Arthritis is a term used to describe more than 100 conditions that affect the body’s joints, the tissues surrounding the joints and other connective tissues. According to the Centers for Disease Control and Prevention (CDC,) more than 54 million adults in the US have been diagnosed with a form of arthritis.
Symptoms of arthritis commonly include pain, stiffness, inflammation and reduced movement
The two most common forms of arthritis are:
- Osteoarthritis – This form of arthritis is typically caused by overuse. The cartilage between the bones breaks down, which causes the two bones to rub together. It is estimated to affect more than 30 million people in the US.
- Rheumatoid – This is a long term and progressive autoimmune disease. Typically, RA affects the hands and the feet first, but it can affect any joint in the body. It will usually occur in the same joint on both sides of the body. It is estimated that 1.3 million people in the US have Rheumatoid arthritis.
Common Treatment Options
- Medications – Both prescription and OTC medications may help in pain and discomfort of arthritis.
- NSAIDs (nonsteroidal anti-inflammatory drugs.) These include ibuprofen (Advil) and naproxen (Aleve.)
- Analgesics – These include oral and topical. The oral form is acetaminophen (Tylenol) and the topical include breams, gels and patches.
- Corticosteroids – These are oral prescription medications or available as an injection given directly into the joint.
- DMARDs (disease-modifying anti-rheumatic drugs) – These prescription medications are used to help slow the progression of rheumatoid arthritis.
- Splits and joint aids
- Physical or occupational therapy
- Surgery – This may include more simple procedures such as arthroscopy to more complicated surgeries including total joint replacement.
Natural Treatment Options
- Weight Management – Extra body weight can cause many health complications. According to the Arthritis Foundation, each extra pound of bodyweight equates to 3 pounds of pressure on the knees and 6 pounds of added stress on joints in the hips. This pressure on the joints causes the cartilage between the bones to break down faster, which causes increased symptoms.
- Exercise – Other than the benefit of losing weight, low-impact exercises can help maintain flexibility. Weight-bearing exercises can further damage joints. A few good choices for low impact exercises include:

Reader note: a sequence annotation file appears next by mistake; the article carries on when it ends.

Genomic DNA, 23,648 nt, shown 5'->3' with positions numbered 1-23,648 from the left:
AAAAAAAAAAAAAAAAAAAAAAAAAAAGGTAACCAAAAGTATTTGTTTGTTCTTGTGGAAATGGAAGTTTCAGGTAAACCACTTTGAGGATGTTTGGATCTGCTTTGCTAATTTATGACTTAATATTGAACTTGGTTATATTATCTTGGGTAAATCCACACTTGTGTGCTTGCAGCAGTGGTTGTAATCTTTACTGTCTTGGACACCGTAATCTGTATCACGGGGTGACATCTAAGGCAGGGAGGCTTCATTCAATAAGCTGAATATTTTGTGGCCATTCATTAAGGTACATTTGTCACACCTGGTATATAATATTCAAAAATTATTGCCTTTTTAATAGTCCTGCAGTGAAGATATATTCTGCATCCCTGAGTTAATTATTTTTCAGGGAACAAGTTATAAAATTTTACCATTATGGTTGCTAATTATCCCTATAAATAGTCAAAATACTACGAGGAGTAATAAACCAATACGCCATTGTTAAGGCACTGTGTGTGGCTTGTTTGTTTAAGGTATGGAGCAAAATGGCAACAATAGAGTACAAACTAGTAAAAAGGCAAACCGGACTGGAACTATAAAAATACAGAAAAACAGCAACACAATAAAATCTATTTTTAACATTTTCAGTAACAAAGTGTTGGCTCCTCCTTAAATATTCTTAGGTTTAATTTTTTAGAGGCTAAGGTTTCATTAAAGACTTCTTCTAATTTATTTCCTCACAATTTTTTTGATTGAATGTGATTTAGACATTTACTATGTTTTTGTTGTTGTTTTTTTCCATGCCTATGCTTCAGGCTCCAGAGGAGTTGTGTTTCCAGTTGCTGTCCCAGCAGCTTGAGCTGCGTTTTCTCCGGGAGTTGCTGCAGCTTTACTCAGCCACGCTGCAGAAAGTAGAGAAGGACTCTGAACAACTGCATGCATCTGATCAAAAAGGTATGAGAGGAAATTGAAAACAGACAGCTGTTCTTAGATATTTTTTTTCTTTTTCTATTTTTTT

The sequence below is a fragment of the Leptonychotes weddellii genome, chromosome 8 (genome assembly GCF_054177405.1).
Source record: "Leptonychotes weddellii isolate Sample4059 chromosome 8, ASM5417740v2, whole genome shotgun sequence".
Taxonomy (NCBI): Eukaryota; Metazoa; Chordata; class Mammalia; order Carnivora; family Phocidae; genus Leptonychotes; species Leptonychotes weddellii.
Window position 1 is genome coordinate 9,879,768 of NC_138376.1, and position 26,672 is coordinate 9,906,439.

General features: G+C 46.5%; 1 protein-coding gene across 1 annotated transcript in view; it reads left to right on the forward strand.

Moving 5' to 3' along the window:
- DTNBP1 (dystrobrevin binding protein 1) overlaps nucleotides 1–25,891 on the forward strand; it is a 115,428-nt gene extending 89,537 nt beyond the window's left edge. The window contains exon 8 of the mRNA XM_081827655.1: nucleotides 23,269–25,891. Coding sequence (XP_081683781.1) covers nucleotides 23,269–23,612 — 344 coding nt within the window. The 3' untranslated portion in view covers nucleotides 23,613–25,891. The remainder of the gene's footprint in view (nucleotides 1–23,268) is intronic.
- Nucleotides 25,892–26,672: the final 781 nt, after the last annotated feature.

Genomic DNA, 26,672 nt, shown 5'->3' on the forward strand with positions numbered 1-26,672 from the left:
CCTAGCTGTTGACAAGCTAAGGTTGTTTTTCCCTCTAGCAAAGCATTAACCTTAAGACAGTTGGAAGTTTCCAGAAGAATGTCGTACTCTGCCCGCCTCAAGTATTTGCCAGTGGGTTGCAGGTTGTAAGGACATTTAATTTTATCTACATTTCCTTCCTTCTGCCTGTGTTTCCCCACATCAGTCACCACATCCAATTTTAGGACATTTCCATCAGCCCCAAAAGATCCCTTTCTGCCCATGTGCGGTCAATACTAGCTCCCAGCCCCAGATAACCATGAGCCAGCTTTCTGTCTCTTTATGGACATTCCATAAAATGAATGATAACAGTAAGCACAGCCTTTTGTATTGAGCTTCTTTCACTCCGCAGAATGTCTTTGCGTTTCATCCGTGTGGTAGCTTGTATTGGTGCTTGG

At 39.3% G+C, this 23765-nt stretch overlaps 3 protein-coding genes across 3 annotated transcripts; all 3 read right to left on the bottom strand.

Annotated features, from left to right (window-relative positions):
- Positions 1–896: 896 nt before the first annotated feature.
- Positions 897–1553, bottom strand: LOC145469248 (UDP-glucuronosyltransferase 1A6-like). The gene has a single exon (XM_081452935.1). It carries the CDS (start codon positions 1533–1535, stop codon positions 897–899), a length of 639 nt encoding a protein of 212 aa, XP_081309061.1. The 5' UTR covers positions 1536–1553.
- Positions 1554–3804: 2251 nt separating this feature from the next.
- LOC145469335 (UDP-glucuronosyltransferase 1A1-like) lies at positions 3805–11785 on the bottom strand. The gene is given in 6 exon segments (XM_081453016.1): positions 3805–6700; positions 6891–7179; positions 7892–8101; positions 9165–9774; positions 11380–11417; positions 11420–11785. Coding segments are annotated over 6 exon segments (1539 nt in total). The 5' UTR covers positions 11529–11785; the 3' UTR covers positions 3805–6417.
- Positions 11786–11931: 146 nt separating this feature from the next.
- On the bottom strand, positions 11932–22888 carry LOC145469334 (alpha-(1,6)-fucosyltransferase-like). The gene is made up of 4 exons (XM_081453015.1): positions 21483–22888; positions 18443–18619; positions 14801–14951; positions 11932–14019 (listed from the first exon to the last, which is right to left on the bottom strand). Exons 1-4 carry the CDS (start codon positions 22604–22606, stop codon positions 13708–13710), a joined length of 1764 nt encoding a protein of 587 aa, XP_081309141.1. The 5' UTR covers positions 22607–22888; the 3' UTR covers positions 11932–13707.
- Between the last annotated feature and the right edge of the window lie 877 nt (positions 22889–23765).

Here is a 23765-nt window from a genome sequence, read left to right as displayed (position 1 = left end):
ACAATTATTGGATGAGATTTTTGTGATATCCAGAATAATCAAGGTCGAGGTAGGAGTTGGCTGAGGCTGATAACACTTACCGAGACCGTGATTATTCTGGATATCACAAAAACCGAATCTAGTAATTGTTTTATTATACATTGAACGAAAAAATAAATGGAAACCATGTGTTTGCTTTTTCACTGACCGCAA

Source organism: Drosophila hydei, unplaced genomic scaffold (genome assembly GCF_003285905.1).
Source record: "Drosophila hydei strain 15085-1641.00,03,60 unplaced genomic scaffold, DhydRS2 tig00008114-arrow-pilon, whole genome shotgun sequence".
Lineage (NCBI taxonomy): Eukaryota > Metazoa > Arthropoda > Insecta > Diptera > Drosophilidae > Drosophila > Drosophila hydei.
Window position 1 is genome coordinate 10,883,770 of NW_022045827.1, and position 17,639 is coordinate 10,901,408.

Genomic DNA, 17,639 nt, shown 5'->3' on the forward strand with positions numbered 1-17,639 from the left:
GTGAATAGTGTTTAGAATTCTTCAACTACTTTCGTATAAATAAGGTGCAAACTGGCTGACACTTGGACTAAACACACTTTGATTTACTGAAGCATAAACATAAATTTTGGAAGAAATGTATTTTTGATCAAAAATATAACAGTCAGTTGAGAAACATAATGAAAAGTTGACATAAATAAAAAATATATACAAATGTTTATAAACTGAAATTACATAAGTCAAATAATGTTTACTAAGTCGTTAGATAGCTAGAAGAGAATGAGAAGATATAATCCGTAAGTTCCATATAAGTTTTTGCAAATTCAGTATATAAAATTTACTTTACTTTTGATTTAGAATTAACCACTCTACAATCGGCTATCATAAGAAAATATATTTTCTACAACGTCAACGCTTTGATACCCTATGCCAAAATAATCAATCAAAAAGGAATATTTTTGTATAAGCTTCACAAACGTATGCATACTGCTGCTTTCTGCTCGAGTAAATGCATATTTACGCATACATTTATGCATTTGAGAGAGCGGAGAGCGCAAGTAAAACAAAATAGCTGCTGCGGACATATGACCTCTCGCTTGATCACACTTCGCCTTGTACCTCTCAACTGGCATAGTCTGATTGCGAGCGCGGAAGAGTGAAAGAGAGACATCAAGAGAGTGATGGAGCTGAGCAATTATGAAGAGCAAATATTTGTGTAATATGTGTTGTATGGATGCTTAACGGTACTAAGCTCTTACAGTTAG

- Swimming – Perhaps the most refreshing form of exercise in the Florida heat, swimming can be very good for you. A 2015 study showed that swimming resulted in reduced body fat, improved coordination, improved range of motion and quality of life. It is recommended to aim for approximately 40-60 minutes of aquatic exercise every week for the best possibility of ongoing arthritis-related pain relief.
- Tai Chi – 2013 research study showed that osteoarthritis patients that participated in 12 weeks of tai chi experienced benefits including reduced stiffness, increased overall function and reduced pain. Tai Chi can be enjoyed outdoors or indoors and even sitting down.
- Yoga – This form of exercise has been shown to relieve chronic pain. Try finding classes that specifically focus on creating correct anatomical alignment. Some classes even offer chair yoga and modified movements using props to make alignment more comfortable and effective.
- Hot/Cold Therapy – Using temperature therapy may include baths, heating pads and gel ice packs. Heat and cold offer different effects on arthritis.
- Heat – boosts circulation, soothes stiff joints and comforts aching muscles
- Cold – slows circulation which helps to reduce swelling and can temporarily numb pain
- Acupuncture - An ancient Chinese medical treatment, acupuncture involves inserting needles into specific points on the body. This process is believed to reroute energies and restore balance to the body. Talk to your doctor about local recommended acupuncturists that have experience treating arthritis if you are interested in this form of treatment.
- Massage – According to the arthritis foundation, regular massage can reduce stiffness and pain in the joints. A physical therapist can help teach self-massage techniques that can be used daily to help with pain and stiffness. Ask your doctor for a recommendation of a therapist that has experience with arthritis-related pain.
- Foods – There are many dietary choices that may also help support a lifestyle that helps to reduce pain, stiffness and inflammation. Here are just a few examples.
- Turmeric – This bright yellow spice contains a chemical called curcumin. This is known to help reduce pain and helps reduce overall inflammation.
- Omega 3 Fatty acids – These good-for-you fatty acids are beneficial for overall health. They also help reduce pain and stiffness in the joints.
- Anti-inflammatory Diet – This eating plan offers many choices that are good for reducing inflammation. Click here to read all about the Anti-Inflammatory Diet.
Arthritis pain can interfere with everyday life. However, with help from your doctor along with a few natural lifestyle changes, the pain, stiffness and inflammation may be reduced.
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Written by: S. Campbell for Access Health Care Physicians, LLC